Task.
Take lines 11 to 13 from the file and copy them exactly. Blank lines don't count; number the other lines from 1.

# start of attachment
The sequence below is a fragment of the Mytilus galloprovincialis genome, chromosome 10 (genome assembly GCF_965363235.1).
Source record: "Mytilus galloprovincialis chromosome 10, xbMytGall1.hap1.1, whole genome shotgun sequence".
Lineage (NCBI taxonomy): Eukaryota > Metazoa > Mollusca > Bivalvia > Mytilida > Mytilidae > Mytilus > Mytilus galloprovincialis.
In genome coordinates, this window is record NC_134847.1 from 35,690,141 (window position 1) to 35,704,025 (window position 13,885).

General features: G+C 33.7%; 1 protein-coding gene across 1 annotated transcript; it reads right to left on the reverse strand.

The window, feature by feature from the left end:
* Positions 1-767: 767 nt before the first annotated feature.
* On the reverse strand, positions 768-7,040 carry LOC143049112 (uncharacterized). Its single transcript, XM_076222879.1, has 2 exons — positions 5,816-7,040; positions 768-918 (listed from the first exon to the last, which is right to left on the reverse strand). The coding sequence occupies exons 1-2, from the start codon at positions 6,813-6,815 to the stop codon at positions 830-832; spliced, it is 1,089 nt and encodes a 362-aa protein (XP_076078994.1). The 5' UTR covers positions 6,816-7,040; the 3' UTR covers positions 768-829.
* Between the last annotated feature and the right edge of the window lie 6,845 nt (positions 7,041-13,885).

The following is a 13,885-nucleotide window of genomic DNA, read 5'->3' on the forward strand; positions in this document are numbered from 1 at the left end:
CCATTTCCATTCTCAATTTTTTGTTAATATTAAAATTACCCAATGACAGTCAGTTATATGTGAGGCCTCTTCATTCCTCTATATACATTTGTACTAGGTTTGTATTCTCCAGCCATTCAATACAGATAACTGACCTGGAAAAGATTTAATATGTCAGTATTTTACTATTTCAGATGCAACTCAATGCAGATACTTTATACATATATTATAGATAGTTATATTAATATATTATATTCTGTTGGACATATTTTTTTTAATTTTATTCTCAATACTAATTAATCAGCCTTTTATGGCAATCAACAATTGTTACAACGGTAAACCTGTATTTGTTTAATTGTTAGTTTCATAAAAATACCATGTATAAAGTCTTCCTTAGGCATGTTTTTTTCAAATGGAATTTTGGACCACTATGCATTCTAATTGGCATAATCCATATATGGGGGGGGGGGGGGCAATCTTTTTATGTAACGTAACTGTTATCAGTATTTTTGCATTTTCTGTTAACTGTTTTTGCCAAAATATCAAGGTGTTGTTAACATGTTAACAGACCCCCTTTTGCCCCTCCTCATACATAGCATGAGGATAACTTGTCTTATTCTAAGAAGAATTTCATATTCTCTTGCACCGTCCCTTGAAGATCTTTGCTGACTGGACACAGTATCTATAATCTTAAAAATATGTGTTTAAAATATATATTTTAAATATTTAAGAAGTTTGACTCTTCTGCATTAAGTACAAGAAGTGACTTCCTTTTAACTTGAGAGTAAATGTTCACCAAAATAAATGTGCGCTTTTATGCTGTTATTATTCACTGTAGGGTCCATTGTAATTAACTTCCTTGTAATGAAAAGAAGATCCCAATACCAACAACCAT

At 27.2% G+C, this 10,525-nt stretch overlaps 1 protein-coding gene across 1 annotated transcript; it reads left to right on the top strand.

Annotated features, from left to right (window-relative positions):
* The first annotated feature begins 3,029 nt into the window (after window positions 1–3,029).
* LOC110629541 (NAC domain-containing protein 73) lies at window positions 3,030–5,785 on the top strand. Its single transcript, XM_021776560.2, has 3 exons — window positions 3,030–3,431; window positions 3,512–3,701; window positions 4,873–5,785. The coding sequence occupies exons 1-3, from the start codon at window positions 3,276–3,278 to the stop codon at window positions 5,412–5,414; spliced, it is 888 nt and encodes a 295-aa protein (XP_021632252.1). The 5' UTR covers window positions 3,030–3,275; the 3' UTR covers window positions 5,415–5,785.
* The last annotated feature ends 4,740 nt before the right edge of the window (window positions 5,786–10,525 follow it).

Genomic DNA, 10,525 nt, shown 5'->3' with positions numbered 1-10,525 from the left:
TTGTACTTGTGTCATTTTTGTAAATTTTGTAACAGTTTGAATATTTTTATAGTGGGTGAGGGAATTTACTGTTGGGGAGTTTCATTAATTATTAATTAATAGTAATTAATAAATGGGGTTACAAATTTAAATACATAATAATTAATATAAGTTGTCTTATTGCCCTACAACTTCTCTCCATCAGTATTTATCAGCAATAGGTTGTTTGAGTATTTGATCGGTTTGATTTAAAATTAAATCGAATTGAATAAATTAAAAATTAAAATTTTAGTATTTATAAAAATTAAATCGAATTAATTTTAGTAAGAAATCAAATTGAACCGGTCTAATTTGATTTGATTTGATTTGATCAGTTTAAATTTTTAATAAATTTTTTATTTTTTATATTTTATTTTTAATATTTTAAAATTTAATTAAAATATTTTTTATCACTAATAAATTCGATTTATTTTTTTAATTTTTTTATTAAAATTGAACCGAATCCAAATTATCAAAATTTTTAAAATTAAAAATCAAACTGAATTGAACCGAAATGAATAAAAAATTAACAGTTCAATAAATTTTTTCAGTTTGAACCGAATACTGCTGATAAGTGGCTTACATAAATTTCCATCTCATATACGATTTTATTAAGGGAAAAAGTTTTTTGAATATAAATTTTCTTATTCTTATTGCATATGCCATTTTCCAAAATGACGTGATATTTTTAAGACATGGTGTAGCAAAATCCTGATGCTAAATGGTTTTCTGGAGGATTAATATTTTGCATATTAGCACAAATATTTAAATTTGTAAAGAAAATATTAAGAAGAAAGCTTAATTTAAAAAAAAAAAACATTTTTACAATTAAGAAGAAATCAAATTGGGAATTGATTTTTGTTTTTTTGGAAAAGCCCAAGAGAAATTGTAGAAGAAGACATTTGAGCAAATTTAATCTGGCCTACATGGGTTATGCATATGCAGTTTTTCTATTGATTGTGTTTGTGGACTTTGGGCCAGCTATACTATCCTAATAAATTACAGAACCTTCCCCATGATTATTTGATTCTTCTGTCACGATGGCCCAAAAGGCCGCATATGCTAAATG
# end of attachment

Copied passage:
CCATTTCCATTCTCAATTTTTTGTTAATATTAAAATTACCCAATGACAGTCAGTTATATGTGAGGCCTCTTCATTCCTCTATATACATTTGTACTAGGTTTGTATTCTCCAGCCATTCAATACAGATAACTGACCTGGAAAAGATTTAATATGTCAGTATTTTACTATTTCAGATGCAACTCAATGCAGATACTTTATACATATATTATAGATAGTTATATTAATATATTATATTCTGTTGGACATATTTTTTTTAATTTTATTCTCAATACTAATTAATCAGCCTTTTATGGCAATCAACAATTGTTACAACGGTAAACCTGTATTTGTTTAATTGTTAGTTTCATAAAAATACCATGTATAAAGTCTTCCTTAGGCATGTTTTTTTCAAATGGAATTTTGGACCACTATGCATTCTAATTGGCATAATCCATATATGGGGGGGGGGGGGGCAATCTTTTTATGTAACGTAACTGTTATCAGTATTTTTGCATTTTCTGTTAACTGTTTTTGCCAAAATATCAAGGTGTTGTTAACATGTTAACAGACCCCCTTTTGCCCCTCCTCATACATAGCATGAGGATAACTTGTCTTATTCTAAGAAGAATTTCATATTCTCTTGCACCGTCCCTTGAAGATCTTTGCTGACTGGACACAGTATCTATAATCTTAAAAATATGTGTTTAAAATATATATTTTAAATATTTAAGAAGTTTGACTCTTCTGCATTAAGTACAAGAAGTGACTTCCTTTTAACTTGAGAGTAAATGTTCACCAAAATAAATGTGCGCTTTTATGCTGTTATTATTCACTGTAGGGTCCATTGTAATTAACTTCCTTGTAATGAAAAGAAGATCCCAATACCAACAACCAT

At 27.2% G+C, this 10,525-nt stretch overlaps 1 protein-coding gene across 1 annotated transcript; it reads left to right on the top strand.

Annotated features, from left to right (window-relative positions):